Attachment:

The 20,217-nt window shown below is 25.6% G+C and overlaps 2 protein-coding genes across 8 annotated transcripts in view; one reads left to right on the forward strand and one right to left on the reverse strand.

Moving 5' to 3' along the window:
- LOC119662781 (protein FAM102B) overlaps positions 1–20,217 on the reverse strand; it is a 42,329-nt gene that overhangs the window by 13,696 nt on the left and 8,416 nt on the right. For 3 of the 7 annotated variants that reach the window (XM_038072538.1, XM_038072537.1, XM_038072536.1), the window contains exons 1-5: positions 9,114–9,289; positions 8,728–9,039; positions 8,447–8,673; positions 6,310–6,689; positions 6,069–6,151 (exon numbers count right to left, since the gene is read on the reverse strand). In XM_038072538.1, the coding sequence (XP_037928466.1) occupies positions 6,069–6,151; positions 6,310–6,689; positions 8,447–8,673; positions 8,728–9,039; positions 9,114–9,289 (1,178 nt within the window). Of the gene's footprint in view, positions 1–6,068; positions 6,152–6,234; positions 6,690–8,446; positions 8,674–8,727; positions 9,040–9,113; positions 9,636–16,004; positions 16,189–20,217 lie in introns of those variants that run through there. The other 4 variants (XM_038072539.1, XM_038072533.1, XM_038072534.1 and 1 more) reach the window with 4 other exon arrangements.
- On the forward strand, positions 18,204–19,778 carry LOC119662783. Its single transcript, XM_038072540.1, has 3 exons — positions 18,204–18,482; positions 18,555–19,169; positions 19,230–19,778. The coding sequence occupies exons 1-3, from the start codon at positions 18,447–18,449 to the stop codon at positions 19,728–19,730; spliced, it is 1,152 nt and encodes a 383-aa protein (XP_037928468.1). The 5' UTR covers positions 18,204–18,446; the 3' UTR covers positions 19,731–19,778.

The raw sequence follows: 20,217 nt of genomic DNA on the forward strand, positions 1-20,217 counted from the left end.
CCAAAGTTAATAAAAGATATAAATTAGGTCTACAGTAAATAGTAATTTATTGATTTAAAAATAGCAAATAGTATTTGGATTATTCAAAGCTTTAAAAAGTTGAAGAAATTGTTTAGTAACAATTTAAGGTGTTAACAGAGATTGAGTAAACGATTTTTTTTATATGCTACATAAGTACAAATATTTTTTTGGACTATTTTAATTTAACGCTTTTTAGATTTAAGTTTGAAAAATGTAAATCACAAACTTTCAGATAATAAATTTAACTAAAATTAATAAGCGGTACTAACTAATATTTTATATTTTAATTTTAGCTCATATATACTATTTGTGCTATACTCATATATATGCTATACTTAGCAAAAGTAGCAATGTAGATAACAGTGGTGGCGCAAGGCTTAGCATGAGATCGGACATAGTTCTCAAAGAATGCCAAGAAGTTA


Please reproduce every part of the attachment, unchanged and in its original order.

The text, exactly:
The 20,217-nt window shown below is 25.6% G+C and overlaps 2 protein-coding genes across 8 annotated transcripts in view; one reads left to right on the forward strand and one right to left on the reverse strand.

Moving 5' to 3' along the window:
- LOC119662781 (protein FAM102B) overlaps positions 1–20,217 on the reverse strand; it is a 42,329-nt gene that overhangs the window by 13,696 nt on the left and 8,416 nt on the right. For 3 of the 7 annotated variants that reach the window (XM_038072538.1, XM_038072537.1, XM_038072536.1), the window contains exons 1-5: positions 9,114–9,289; positions 8,728–9,039; positions 8,447–8,673; positions 6,310–6,689; positions 6,069–6,151 (exon numbers count right to left, since the gene is read on the reverse strand). In XM_038072538.1, the coding sequence (XP_037928466.1) occupies positions 6,069–6,151; positions 6,310–6,689; positions 8,447–8,673; positions 8,728–9,039; positions 9,114–9,289 (1,178 nt within the window). Of the gene's footprint in view, positions 1–6,068; positions 6,152–6,234; positions 6,690–8,446; positions 8,674–8,727; positions 9,040–9,113; positions 9,636–16,004; positions 16,189–20,217 lie in introns of those variants that run through there. The other 4 variants (XM_038072539.1, XM_038072533.1, XM_038072534.1 and 1 more) reach the window with 4 other exon arrangements.
- On the forward strand, positions 18,204–19,778 carry LOC119662783. Its single transcript, XM_038072540.1, has 3 exons — positions 18,204–18,482; positions 18,555–19,169; positions 19,230–19,778. The coding sequence occupies exons 1-3, from the start codon at positions 18,447–18,449 to the stop codon at positions 19,728–19,730; spliced, it is 1,152 nt and encodes a 383-aa protein (XP_037928468.1). The 5' UTR covers positions 18,204–18,446; the 3' UTR covers positions 19,731–19,778.

The raw sequence follows: 20,217 nt of genomic DNA on the forward strand, positions 1-20,217 counted from the left end.
CCAAAGTTAATAAAAGATATAAATTAGGTCTACAGTAAATAGTAATTTATTGATTTAAAAATAGCAAATAGTATTTGGATTATTCAAAGCTTTAAAAAGTTGAAGAAATTGTTTAGTAACAATTTAAGGTGTTAACAGAGATTGAGTAAACGATTTTTTTTATATGCTACATAAGTACAAATATTTTTTTGGACTATTTTAATTTAACGCTTTTTAGATTTAAGTTTGAAAAATGTAAATCACAAACTTTCAGATAATAAATTTAACTAAAATTAATAAGCGGTACTAACTAATATTTTATATTTTAATTTTAGCTCATATATACTATTTGTGCTATACTCATATATATGCTATACTTAGCAAAAGTAGCAATGTAGATAACAGTGGTGGCGCAAGGCTTAGCATGAGATCGGACATAGTTCTCAAAGAATGCCAAGAAGTTA